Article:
The other women
I have several sautans. To those unfamiliar with Hindi, sautan means ‘the other wife’ or ‘the husband’s mistress’. So yes, I have to deal with these vixens who distract my husband’s attention so much that my existence ceases to matter. And dealing with these affairs is rather vexing.
It is not unusual for me to wake up with a start in the middle of the night and feel like Yashodhara, the Buddha’s wife. The right half of my bed is empty, and I discover that I have been deserted at the midnight hour without warning. And I slowly creep out of the bedroom in anxiety, drawn towards a strange bluish white light emerging from the living room. And so many moons later, I now know that the reasons for Siddhartha’s abandonment of Yashodhara, and my husband deserting me remain the same: a quest for enlightenment. In my case, the hubby seeks salvation through statistical software stored in his laptop. The lure of the spreadsheets is more than that of the bedsheets. So strong is the allure of numbers and undecipherable programme commands, that it keeps him awake until the wee hours of dawn. The data overflows into our lives until I am submerged under it. I don’t know how calculating this creature is, but I have labelled ‘statistics’ my first sautan.
The other ‘other woman’ is his mobile phone. Yes, I know, everyone receives official calls. But these calls that he receives are different. I don’t care who they come from, because the response is the same. These calls start at sunrise and continue till the lights go out at home. They ring invariably when he is in the bath or when we have lunch. So it is commonplace to see reheated food go cold at the dining table, or to overeat and finish two courses and get up, before he even starts eating a morsel.
Most people know how to answer the phone and shut up in a few seconds. But for my husband, the average call goes on for a minimum of 20 minutes. If it is a holiday you can be sure that he is in the garden, talking for hours on his phone. I often wonder if the person talking to him hasn’t dropped asleep in the middle. Irrespective of where we are, whether on an exotic vacation, or in a cinema hall, that important call interrupts our lives.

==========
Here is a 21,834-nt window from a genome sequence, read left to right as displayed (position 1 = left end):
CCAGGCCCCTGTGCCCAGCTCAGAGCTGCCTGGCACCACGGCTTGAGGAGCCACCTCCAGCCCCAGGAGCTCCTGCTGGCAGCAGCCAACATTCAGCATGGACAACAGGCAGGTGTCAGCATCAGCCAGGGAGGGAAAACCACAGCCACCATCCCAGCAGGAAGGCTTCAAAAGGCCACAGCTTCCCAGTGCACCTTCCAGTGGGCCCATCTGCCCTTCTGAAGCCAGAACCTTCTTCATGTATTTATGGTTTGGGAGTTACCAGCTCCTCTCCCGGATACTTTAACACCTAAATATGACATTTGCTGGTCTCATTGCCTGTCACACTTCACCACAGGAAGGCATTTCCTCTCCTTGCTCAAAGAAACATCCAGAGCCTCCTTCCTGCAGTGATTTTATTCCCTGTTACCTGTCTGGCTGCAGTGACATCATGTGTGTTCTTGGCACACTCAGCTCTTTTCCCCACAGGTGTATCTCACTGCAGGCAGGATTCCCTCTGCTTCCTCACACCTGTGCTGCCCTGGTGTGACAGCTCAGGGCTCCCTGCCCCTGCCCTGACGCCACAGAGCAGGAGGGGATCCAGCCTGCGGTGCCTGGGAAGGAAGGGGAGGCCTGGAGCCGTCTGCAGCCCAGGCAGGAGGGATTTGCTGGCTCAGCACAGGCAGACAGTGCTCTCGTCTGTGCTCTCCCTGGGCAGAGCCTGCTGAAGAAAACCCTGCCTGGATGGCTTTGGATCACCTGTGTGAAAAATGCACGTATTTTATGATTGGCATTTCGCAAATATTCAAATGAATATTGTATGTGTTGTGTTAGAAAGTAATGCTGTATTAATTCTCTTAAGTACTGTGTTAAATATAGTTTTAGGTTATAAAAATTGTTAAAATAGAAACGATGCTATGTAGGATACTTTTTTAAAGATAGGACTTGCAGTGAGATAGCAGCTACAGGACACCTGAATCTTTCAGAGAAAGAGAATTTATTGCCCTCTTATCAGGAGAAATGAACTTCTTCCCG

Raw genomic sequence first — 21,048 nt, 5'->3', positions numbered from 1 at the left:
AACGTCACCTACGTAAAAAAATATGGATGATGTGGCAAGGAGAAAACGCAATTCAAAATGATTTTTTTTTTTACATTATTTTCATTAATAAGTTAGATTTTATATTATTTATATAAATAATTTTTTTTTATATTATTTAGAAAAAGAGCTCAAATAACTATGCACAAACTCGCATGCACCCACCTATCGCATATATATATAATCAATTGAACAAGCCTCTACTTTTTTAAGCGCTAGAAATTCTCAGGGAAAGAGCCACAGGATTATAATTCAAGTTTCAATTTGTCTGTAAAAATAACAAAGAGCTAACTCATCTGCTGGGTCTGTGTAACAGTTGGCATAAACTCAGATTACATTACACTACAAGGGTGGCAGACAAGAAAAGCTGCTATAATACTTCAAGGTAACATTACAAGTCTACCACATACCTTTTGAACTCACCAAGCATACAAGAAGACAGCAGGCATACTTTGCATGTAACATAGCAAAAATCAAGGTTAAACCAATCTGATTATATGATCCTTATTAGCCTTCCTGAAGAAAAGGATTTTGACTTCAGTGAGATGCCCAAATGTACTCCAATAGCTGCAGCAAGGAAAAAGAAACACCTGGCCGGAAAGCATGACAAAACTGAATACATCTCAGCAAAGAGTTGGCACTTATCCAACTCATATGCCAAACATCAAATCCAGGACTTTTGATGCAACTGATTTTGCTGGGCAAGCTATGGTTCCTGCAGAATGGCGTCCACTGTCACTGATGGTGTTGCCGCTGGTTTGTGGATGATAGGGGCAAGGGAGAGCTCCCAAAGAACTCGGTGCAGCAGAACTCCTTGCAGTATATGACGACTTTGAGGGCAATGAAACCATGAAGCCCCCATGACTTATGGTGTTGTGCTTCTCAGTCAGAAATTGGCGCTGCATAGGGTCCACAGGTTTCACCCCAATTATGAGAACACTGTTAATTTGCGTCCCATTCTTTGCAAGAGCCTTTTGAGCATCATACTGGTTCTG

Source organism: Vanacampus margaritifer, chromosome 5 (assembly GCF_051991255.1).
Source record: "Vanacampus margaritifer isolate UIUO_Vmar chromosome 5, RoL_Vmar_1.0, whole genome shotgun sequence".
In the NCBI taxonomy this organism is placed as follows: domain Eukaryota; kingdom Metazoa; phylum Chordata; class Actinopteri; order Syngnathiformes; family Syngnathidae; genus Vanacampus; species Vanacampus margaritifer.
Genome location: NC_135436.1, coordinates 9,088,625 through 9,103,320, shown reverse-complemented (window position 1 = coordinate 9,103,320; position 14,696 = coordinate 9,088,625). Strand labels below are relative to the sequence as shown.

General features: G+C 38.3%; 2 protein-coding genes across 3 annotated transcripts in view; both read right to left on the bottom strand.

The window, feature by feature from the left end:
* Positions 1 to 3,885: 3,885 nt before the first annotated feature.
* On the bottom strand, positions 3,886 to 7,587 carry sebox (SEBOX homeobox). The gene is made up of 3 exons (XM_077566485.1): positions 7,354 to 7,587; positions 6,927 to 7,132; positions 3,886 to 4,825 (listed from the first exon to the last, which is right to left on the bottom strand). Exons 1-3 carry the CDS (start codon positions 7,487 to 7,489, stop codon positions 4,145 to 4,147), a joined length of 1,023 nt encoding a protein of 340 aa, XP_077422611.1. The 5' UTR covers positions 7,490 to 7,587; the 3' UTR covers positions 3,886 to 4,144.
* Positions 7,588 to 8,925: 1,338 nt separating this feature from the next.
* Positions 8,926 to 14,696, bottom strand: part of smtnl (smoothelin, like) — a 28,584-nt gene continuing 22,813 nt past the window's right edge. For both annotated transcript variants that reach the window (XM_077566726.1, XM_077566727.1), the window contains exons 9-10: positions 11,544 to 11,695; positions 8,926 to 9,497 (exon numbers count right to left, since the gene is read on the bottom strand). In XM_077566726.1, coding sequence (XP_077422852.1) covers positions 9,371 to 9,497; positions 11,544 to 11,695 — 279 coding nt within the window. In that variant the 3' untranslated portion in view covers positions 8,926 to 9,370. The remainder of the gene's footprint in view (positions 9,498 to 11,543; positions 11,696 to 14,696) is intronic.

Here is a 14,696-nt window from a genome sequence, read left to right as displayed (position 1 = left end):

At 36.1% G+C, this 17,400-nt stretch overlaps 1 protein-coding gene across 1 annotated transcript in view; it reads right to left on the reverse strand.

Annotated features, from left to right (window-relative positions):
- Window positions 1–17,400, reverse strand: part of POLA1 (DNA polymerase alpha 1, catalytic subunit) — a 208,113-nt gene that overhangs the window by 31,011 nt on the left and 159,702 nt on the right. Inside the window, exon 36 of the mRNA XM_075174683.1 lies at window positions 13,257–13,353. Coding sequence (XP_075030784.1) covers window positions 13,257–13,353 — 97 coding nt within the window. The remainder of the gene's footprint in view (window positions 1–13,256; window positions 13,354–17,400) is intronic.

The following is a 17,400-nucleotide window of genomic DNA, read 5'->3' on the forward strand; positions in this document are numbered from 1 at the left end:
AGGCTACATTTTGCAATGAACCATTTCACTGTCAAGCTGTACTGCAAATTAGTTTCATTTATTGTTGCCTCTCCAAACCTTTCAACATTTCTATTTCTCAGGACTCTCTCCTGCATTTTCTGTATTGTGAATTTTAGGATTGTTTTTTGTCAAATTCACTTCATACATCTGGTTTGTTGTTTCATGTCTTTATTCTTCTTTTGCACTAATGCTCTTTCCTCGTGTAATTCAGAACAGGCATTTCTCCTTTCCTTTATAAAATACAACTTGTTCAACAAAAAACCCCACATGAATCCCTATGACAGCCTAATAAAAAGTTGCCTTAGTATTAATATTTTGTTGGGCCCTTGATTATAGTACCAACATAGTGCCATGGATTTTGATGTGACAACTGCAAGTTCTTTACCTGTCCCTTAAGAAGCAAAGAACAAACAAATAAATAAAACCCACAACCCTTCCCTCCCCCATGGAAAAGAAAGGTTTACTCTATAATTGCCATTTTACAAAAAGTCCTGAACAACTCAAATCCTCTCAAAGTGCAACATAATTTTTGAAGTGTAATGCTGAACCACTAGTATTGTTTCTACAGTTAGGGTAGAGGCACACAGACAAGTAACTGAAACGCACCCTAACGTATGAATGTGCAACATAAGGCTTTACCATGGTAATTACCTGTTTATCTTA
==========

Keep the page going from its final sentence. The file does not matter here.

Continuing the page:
This morning, I heard him say “hello, hello” outside my bedroom door. I didn’t even look up knowing it must be another call. And when I did, I discovered, he was now addressing me as “Hello”! So ‘hello’ is the latest endearment in my life? You know what they say about the husband addressing you mistakenly with the mistress’ name? The ultimate insult! I’m so furious! I seriously lost it this morning.
I’m not interested in playing the ‘grab his attention’ game to these two sautans. I have lost to these vixens in his life long ago. I do hope they will cook him dinner each evening. I’m waiting for some divine intervention to tell me the route to an affordable, fancily equipped cave in the Himalayas.
(Featured painting is The Artist’s Mistress by Charles Sims)
- Click to share on Twitter (Opens in new window)
- Click to share on Facebook (Opens in new window)
- Click to print (Opens in new window)
- Click to share on WhatsApp (Opens in new window)
- Click to share on Tumblr (Opens in new window)
- Click to share on Pinterest (Opens in new window)
- Click to email this to a friend (Opens in new window)
Ha ha interesting and funny at the same time. Enjoyed reading
How come the sautan is common ..
My woe too is same ..He ,his mobile phone his enlightenment ..After Geeta it’s Ramcharitmanas. Now.